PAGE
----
• Yaba College of Technology, Lagos
  • Lagos State Polytechnic, Lagos
  • Lagos Business School

People

While the State is essentially a Yoruba-speaking environment, it is a socio-cultural melting pot attracting both Nigerians and foreigners alike.

Indigenous inhabitants include the Aworis and Eguns in Ikeja and Badagry Divisions respectively, with the Eguns being found mainly in Badagry.

There is also an admixture of other pioneer settlers collectively known as the Ekos.

The indigenes of Ikorodu and Epe Divisions are mainly the Ijebus with pockets of Eko-Awori settlers along the coastland and riverine areas.

Slavery

slave routes
Slave market Badagry Slave routes

      

During a visit to Nigeria in December, 2001 I toured the town of Badagry and learned that Badagry was an important slave route in West Africa. Badagry is one of five divisions created in Lagos State in l968.

  A darker historical era saw many people of West Africa leave their shores for plantations in Europe, North and South America and the Caribbean. The infamous slave trade in Nigeria is not known to many people like the slave trade in Ghana, Senegal, Togo and Benin. Nigeria and Ghana were former British colonies. Senegal, Togo and Benin were former French colonies.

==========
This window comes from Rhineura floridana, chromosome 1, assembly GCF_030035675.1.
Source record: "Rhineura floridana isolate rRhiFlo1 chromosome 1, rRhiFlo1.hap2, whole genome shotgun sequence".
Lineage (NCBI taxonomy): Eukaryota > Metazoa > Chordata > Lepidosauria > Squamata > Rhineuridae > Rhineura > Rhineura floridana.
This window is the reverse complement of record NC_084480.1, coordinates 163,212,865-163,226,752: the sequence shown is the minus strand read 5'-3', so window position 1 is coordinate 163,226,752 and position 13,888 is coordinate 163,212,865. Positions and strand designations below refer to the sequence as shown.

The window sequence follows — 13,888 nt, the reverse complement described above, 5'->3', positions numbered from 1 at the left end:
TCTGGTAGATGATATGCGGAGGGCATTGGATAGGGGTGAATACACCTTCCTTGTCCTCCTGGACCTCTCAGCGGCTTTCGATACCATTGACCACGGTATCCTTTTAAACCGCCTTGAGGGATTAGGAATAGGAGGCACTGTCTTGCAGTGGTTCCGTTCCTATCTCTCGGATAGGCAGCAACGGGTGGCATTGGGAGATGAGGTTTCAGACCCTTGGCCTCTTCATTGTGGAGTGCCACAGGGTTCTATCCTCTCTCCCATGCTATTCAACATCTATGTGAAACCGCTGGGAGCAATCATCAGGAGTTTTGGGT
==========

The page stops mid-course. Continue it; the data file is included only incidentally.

This ancient town of Badagry was founded around l425 A.D. Before its existence, people lived along the Coast of Gberefu and this area later gave birth to the town of Badagry. It is the second largest commercial town in Lagos State, located an hour from Lagos and half hour from the Republic du Benin. The Town of Badgry is bordered on the south by the Gulf of Guinea and surrounded by creeks, islands and a lake. The ancient town served mainly the Oyo Empire which was comprised of Yoruba and Ogu people. Today, the Aworis and Egun are mainly the people who reside in the town of Badagry as well as in Ogun State in Nigeria and in the neighboring Republic du Benin.